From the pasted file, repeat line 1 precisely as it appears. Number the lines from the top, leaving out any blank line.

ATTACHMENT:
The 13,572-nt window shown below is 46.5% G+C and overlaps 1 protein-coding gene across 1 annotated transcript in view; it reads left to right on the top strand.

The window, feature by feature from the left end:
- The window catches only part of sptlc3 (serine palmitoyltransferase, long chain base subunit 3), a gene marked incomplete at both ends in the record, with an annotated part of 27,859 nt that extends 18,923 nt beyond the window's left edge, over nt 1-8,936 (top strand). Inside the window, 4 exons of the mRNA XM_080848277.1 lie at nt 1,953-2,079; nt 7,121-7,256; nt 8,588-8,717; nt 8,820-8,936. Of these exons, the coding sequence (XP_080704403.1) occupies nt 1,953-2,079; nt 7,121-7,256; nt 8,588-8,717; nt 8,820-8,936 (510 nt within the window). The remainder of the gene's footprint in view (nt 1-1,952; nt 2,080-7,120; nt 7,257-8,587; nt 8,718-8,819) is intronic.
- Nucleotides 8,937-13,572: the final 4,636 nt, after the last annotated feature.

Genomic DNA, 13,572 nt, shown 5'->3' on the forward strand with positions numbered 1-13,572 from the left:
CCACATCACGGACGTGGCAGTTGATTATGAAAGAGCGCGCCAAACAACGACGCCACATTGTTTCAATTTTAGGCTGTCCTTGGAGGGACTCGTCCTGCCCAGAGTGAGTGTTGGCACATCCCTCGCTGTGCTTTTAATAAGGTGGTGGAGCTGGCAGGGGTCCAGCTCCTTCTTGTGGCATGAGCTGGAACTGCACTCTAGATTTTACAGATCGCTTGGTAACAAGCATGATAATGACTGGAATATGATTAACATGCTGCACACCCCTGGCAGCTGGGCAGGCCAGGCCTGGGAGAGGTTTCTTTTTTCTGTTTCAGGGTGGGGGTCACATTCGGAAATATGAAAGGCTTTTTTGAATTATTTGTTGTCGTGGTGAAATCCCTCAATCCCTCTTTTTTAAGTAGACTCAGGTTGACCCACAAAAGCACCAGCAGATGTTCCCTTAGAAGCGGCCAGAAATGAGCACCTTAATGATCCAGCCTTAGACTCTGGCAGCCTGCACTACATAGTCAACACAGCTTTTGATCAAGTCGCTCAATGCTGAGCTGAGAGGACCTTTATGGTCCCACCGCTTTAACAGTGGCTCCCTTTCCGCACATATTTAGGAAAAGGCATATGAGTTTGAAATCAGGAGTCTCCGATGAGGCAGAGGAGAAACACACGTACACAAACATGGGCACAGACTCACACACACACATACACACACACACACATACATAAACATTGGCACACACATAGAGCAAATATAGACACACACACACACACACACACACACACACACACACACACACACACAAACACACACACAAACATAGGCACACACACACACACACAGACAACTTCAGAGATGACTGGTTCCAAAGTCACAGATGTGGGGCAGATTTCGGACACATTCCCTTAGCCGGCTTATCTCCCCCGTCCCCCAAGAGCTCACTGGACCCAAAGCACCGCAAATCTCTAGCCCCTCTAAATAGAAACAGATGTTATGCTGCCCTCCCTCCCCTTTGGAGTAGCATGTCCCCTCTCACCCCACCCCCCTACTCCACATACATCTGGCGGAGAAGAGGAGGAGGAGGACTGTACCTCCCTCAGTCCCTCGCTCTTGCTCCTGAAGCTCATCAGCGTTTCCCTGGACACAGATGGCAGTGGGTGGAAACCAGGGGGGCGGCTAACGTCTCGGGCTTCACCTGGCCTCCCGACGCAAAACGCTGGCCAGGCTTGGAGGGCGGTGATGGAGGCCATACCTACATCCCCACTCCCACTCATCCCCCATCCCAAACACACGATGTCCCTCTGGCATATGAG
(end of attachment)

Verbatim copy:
The 13,572-nt window shown below is 46.5% G+C and overlaps 1 protein-coding gene across 1 annotated transcript in view; it reads left to right on the top strand.